er are realized.—Mining World.
TALKS LIKE PESSIMIST
W ITH QI ALIFI< ATIONS
Recently in conversation with a
graduate of Freiberg- a mining en
gineer of recognized ability—I asked
hint if he would not consider a vein
2000 feet in length in a good dis
trict, paralleling a vein from which
over $1,000,000 had been taken, a
good risk in prospecting. 1 explained
that no pay had ever been found ex
c pt a small shoot at one end of the
2000 feet that had furnished ore that
had milled $100 on the plates, leav
ing $2.50 in the tailings. Without
hesitation or qualification he said,
"No!" Then he went on to say it
| might be good, the reverse. “It
may lu the mother lead or the child,
or only a poor lone orphan. The fact
that it parallels a good lead doesn’t
give such encouragement as would
make one confident that it will be
good. The chances are the other
j way.”
That was not a cheerful message to
! give to a prospector, on top of other
; discouragements. What must a man
1 think who lias been working in a
good district the best y ars of his
j life, who has seen prospectors from
I the same district starved out, who
| lias known of several dying in the
j county poor house within a few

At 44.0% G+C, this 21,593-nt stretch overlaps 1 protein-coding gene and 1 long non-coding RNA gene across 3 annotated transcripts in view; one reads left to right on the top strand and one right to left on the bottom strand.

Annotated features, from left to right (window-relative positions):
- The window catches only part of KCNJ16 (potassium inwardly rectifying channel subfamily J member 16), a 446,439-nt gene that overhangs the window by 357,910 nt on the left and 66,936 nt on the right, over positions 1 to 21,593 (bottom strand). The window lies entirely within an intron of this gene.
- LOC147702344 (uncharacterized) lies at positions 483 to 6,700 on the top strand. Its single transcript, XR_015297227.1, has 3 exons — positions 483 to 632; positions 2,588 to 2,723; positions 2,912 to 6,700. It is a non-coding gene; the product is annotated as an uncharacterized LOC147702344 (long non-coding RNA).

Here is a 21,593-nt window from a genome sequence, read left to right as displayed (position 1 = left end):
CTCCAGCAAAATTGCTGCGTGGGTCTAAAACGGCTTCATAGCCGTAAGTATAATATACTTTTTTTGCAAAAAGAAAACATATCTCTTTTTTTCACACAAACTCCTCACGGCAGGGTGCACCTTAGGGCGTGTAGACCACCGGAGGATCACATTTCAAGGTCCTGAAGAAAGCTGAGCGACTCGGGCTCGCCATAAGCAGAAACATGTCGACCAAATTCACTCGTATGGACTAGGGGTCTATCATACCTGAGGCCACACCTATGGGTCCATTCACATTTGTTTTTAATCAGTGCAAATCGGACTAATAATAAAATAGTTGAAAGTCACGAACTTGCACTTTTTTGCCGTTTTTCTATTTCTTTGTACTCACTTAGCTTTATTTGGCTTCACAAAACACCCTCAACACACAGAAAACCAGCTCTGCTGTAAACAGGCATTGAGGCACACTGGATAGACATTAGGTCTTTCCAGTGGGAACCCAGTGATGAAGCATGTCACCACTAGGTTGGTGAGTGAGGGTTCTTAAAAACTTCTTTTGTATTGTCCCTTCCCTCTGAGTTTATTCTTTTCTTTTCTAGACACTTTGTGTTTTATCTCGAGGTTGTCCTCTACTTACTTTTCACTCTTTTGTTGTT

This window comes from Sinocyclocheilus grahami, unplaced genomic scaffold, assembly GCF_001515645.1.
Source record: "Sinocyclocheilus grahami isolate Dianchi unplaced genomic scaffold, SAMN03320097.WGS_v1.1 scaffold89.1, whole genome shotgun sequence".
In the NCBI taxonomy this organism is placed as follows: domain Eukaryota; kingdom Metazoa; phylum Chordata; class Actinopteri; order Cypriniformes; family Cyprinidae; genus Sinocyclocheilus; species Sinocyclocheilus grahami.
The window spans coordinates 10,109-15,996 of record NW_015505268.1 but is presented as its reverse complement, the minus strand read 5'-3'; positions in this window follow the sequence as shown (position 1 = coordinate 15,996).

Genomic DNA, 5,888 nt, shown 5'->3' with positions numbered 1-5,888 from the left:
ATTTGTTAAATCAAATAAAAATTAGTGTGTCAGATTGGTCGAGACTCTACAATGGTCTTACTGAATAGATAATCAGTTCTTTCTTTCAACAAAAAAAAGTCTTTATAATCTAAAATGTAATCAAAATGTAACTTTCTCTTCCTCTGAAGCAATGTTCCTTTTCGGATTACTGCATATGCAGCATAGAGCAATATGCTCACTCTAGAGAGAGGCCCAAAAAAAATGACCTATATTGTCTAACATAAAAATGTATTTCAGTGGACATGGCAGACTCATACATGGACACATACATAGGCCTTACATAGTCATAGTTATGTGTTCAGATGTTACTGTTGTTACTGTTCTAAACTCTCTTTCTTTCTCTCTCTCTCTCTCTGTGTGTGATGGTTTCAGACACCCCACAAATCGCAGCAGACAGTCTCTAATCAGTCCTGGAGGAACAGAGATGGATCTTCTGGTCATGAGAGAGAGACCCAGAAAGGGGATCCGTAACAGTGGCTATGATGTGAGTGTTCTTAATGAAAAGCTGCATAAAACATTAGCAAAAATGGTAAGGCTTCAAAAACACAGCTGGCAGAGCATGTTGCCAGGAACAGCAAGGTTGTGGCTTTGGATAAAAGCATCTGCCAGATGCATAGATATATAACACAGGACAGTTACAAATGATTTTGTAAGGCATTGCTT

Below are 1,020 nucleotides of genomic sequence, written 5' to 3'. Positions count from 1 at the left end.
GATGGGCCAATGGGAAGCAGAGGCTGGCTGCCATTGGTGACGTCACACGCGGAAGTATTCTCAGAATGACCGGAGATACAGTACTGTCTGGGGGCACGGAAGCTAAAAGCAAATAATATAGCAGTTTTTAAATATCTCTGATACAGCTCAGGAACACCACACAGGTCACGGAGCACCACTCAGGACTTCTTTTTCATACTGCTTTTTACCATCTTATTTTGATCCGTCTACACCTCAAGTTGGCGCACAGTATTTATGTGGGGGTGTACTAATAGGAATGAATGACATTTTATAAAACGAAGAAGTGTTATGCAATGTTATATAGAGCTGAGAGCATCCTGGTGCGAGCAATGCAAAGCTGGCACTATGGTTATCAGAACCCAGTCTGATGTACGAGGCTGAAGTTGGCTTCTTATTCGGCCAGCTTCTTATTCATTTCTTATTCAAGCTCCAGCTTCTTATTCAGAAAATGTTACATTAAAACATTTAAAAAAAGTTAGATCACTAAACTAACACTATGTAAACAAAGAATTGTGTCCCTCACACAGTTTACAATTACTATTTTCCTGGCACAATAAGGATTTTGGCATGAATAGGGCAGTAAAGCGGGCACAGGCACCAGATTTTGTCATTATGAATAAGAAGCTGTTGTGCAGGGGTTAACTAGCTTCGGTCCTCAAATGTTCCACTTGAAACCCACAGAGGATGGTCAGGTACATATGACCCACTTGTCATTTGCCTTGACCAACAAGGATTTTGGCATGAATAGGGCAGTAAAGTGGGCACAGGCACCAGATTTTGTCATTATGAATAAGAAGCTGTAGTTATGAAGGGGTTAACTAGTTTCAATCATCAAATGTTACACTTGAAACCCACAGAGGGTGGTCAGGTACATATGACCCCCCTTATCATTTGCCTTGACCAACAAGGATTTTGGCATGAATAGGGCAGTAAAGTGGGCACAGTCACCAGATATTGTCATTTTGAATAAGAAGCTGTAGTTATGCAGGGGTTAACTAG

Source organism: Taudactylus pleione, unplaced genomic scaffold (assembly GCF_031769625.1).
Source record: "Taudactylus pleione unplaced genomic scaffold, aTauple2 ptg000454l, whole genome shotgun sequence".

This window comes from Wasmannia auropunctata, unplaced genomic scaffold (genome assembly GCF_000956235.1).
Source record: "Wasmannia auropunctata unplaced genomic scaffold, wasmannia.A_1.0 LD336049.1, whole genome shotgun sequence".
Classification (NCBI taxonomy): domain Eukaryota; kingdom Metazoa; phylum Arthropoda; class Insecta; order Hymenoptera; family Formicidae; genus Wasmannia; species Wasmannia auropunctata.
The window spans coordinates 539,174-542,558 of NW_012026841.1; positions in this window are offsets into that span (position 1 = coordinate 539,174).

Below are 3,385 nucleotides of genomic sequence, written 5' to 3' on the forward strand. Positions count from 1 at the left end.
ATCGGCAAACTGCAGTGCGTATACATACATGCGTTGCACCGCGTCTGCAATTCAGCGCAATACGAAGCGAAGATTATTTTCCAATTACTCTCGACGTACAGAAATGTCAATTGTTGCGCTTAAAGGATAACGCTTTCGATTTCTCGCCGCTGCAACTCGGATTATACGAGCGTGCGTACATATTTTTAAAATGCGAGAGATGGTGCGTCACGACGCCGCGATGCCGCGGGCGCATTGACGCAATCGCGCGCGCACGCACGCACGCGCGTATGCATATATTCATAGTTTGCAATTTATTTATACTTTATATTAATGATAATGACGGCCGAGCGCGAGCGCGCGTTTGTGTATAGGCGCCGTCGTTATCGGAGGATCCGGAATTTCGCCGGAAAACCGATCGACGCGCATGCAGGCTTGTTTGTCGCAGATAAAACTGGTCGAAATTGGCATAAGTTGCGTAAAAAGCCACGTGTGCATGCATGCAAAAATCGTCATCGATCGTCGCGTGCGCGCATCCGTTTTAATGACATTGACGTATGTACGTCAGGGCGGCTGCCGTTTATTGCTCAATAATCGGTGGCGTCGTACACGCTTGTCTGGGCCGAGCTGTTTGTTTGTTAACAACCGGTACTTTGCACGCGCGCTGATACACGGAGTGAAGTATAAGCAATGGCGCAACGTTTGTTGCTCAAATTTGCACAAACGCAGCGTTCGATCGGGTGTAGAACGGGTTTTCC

i months, who has nothing in sight and
\ whose brightest outlook is a showing
that an expert says is not worth put
| ting a day’s work on?
Do s anyone imagine that undet
| such circumstances there are not
I times wdien things look dark?
But a prospector is no good who
; is not ready to buck cheerfully
against the most discouraging out
! look. He must have the disposition
of the man, who when flat on his
back, said he thought that was the
best possible time to look up. It
i is dark, but it is just dark enough
so a man can look up and see the
stars shining.—M. Alderson, in Min
ing and Engineering World.
-4
CONTACT CLAIMS ATTENTION
It is said that the Copper Shields
property, in what is known as the
“copper horseshoe,” has developed
some good ore at a depth of 150
feet. The latest news from the
camp says that a three-foot orebody
has been opened here that yields
mine assays of from 12 to 15 per cent
copper, the ore occurring on a con
tact between granite and porphyry.
There is a small but appreciable
content of silver and gold in the ore
broken to date. H. M. Shields con
trols the property.
REPLY 1$ MADE
LETTER-WRITER
Mr. Alltert Burch (lives Some Sound
Adviee in His Communi
cation
“MUIIHILL" C1UTICIZKS
GOLDF1KLD UNITY CLUB